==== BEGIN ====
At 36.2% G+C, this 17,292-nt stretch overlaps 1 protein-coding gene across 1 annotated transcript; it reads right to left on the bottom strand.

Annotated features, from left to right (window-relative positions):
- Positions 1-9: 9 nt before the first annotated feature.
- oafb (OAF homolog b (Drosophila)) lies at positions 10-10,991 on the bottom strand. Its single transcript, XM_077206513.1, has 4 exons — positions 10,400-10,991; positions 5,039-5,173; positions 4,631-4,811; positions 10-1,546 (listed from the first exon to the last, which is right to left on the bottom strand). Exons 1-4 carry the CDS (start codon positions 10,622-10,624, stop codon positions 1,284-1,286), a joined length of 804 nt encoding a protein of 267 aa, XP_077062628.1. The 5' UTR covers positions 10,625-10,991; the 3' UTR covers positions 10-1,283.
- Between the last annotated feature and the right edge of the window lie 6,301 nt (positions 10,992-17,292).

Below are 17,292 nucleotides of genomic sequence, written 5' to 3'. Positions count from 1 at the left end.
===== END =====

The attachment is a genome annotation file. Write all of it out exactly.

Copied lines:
At 36.2% G+C, this 17,292-nt stretch overlaps 1 protein-coding gene across 1 annotated transcript; it reads right to left on the bottom strand.

Annotated features, from left to right (window-relative positions):
- Positions 1-9: 9 nt before the first annotated feature.
- oafb (OAF homolog b (Drosophila)) lies at positions 10-10,991 on the bottom strand. Its single transcript, XM_077206513.1, has 4 exons — positions 10,400-10,991; positions 5,039-5,173; positions 4,631-4,811; positions 10-1,546 (listed from the first exon to the last, which is right to left on the bottom strand). Exons 1-4 carry the CDS (start codon positions 10,622-10,624, stop codon positions 1,284-1,286), a joined length of 804 nt encoding a protein of 267 aa, XP_077062628.1. The 5' UTR covers positions 10,625-10,991; the 3' UTR covers positions 10-1,283.
- Between the last annotated feature and the right edge of the window lie 6,301 nt (positions 10,992-17,292).

Below are 17,292 nucleotides of genomic sequence, written 5' to 3'. Positions count from 1 at the left end.